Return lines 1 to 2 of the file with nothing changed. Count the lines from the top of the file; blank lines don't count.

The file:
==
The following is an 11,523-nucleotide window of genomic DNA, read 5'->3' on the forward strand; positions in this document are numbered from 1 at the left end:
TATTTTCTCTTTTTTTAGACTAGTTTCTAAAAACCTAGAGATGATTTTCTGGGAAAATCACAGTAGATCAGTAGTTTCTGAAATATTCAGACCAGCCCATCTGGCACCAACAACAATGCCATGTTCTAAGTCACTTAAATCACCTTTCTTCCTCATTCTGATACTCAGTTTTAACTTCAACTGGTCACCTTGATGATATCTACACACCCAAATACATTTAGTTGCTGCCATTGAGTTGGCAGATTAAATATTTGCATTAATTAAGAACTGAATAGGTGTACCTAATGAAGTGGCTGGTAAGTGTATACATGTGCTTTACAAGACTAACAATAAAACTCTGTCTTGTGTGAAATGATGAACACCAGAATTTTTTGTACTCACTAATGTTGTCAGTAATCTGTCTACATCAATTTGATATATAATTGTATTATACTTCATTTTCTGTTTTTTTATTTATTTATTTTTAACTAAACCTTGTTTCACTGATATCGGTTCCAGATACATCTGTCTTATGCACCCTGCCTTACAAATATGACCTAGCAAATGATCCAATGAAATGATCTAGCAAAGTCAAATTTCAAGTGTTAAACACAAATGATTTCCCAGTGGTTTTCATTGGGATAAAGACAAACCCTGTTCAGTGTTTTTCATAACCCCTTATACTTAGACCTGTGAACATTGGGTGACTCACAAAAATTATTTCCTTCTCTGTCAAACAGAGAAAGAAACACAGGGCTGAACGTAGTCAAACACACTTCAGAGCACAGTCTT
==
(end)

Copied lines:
The following is an 11,523-nucleotide window of genomic DNA, read 5'->3' on the forward strand; positions in this document are numbered from 1 at the left end:
TATTTTCTCTTTTTTTAGACTAGTTTCTAAAAACCTAGAGATGATTTTCTGGGAAAATCACAGTAGATCAGTAGTTTCTGAAATATTCAGACCAGCCCATCTGGCACCAACAACAATGCCATGTTCTAAGTCACTTAAATCACCTTTCTTCCTCATTCTGATACTCAGTTTTAACTTCAACTGGTCACCTTGATGATATCTACACACCCAAATACATTTAGTTGCTGCCATTGAGTTGGCAGATTAAATATTTGCATTAATTAAGAACTGAATAGGTGTACCTAATGAAGTGGCTGGTAAGTGTATACATGTGCTTTACAAGACTAACAATAAAACTCTGTCTTGTGTGAAATGATGAACACCAGAATTTTTTGTACTCACTAATGTTGTCAGTAATCTGTCTACATCAATTTGATATATAATTGTATTATACTTCATTTTCTGTTTTTTTATTTATTTATTTTTAACTAAACCTTGTTTCACTGATATCGGTTCCAGATACATCTGTCTTATGCACCCTGCCTTACAAATATGACCTAGCAAATGATCCAATGAAATGATCTAGCAAAGTCAAATTTCAAGTGTTAAACACAAATGATTTCCCAGTGGTTTTCATTGGGATAAAGACAAACCCTGTTCAGTGTTTTTCATAACCCCTTATACTTAGACCTGTGAACATTGGGTGACTCACAAAAATTATTTCCTTCTCTGTCAAACAGAGAAAGAAACACAGGGCTGAACGTAGTCAAACACACTTCAGAGCACAGTCTT